: Spirit Mountain Casino

What to Expect at Oregon Casino Resorts During COVID-19

May 11, 2021
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Editor’s note: Call destinations before you visit to make sure they’re open. Stay posted on what Oregon’s new COVID-19 guidelines mean for you, and follow these steps for social distancing outdoors. Also, remember to bring your face covering, required for all of Oregon’s public indoor spaces and outdoors when keeping 6 feet of distance isn’t possible. 

Top things to know about Oregon casino operations:

  • Know before you go — call ahead and/or check websites for safety updates. 
  • Expect changes in eating, drinking and other resort protocols.
  • Wear a tightly woven face covering and maintain 6 feet of social distance from those outside your household.
  • Anticipate that enhanced cleaning and disinfecting could slow some casino operations. 
  • Try your odds at something new, like golfing, bowling, a spa treatment or arcade games.
  • Find games galore — from slot machines and table games to the only baccarat table in Oregon.
  • Respect the hardworking staff and their Indigenous communities.
  • Be kind and show your gratuity with a generous tip. 

Oregon’s nine Tribal-owned casino resorts create an opportunity for a full range of gaming and family-fun experiences unlike many other states. New protocols such as enhanced cleaning and reduced capacity mean that favorite tables, lounges and slot machines are available for gaming again — and even a little less crowded than before. Win or lose, spending a few hours or a few days at an Oregon casino is more fun because proceeds directly benefit Indigenous communities.

“Guests have been patient, understanding and compliant with new requirements,” says Mary Liberty-Traughber, a spokesperson for Wildhorse Resort & Casino in Pendleton. “Visitors are happy and grateful to have a safe place to go for entertainment during the pandemic.” Here are your top tips for visiting. 

A hotel sits on a dock that extends out into a river
The Mill Casino and Oregon's other casino resorts have adopted enhanced cleaning protocols, reduced capacities and face-covering requirements to keep guests safe.

Know Before You Go

COVID-19 regulations for Oregon casinos vary. “Wildhorse Resort & Casino is located on the Umatilla Indian Reservation, a sovereign nation. Any restrictions to business operations are determined by leadership of the Confederated Tribes of the Umatilla Indian Reservation,” says Liberty-Traughber. “We often get questions about our operations when the governor changes state restrictions because people [may] forget that the Umatilla Indian Reservation is a sovereign nation that operates under its own government.”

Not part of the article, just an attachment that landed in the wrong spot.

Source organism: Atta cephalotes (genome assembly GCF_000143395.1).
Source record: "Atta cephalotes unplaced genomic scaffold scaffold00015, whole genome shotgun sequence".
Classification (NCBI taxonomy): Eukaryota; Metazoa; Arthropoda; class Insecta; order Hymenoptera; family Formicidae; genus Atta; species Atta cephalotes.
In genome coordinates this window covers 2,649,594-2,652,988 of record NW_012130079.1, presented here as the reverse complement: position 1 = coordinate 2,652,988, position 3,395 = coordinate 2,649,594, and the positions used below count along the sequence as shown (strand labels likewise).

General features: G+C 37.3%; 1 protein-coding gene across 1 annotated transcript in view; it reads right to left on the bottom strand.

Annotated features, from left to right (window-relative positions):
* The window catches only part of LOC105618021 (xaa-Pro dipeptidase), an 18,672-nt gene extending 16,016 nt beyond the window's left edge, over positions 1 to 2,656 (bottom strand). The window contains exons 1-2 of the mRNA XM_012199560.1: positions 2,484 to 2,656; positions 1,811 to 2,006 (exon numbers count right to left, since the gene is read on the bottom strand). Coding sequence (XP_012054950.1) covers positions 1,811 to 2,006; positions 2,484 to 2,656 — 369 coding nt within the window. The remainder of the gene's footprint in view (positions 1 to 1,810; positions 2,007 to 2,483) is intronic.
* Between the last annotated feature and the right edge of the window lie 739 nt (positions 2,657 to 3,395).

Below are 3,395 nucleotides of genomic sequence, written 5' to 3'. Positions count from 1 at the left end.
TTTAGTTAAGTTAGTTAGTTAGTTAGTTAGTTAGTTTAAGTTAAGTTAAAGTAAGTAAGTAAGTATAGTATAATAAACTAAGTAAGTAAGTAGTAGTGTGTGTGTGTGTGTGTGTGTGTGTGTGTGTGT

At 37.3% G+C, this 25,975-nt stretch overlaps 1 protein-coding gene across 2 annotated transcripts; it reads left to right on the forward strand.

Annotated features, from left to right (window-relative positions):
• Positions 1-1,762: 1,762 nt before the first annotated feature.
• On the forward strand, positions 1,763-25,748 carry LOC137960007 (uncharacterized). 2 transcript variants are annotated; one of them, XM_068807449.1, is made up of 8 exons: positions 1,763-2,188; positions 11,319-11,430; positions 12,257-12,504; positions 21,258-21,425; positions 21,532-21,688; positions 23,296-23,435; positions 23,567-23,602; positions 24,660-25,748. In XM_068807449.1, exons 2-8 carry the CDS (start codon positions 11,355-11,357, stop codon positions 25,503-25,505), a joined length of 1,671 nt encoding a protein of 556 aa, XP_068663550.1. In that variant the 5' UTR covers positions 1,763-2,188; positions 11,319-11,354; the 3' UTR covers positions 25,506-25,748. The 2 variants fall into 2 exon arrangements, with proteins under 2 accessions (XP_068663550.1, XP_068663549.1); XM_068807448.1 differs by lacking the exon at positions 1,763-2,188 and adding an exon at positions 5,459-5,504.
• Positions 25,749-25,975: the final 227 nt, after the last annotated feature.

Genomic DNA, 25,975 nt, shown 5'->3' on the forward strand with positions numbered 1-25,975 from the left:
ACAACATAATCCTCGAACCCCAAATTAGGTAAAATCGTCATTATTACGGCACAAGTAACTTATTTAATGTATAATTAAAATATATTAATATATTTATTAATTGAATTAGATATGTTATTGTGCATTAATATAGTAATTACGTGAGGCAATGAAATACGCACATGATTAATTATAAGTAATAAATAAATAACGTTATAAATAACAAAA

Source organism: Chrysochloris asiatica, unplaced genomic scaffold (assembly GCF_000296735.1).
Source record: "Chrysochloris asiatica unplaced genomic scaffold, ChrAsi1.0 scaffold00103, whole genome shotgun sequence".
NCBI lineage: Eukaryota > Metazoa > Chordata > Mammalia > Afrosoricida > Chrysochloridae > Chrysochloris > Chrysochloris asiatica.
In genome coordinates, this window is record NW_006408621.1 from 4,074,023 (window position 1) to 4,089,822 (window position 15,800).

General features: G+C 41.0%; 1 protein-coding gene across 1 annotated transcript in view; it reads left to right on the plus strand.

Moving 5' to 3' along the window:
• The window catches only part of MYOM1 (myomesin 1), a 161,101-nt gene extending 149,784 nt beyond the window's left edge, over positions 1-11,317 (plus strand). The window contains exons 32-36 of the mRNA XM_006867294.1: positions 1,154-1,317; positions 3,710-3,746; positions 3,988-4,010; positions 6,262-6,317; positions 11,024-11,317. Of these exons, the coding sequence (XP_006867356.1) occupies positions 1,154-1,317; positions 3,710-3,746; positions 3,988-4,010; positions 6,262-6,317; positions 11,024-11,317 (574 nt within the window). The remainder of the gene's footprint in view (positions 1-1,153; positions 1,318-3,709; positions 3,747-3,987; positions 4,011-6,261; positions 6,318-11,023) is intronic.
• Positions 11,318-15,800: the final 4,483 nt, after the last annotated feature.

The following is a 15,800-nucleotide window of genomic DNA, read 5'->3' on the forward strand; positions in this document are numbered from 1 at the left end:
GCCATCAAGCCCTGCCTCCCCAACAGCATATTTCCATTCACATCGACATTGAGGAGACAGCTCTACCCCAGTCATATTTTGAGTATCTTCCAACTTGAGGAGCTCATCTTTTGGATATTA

To be the most informed while planning trips to Oregon casinos, use the Risk Level status as a general guide, and read through the COVID-19 updates and Health and Safety Guidelines that are listed on each casino’s website. Liberty-Traughber says guests can find Priority One policies, safety guidelines and requirements, hours of operation, takeout menus, and answers to other questions about the new operations.

A bald eagle sculpture in front of a building entrance
What's open at Seven Feather Casino will differ from other casinos. Check and then double-check through phone calls and websites so you’ll be prepared. (Photo by Jak Wonderly / Travel Southern Oregon)

Expect Changes in Protocols

While you may have enjoyed free-range roaming 24 hours a day on the casino floor in the past, many casinos have scheduled late-night closure. This allows staff time to clean and gives each space a break from visitor traffic. Restaurants that previously offered late-night fare may only be offering takeout during limited hours. Gaming, lobbies, lodging and other amenities may be operating with different timing and capacities. Check and then double-check through phone calls and websites so you’ll be prepared.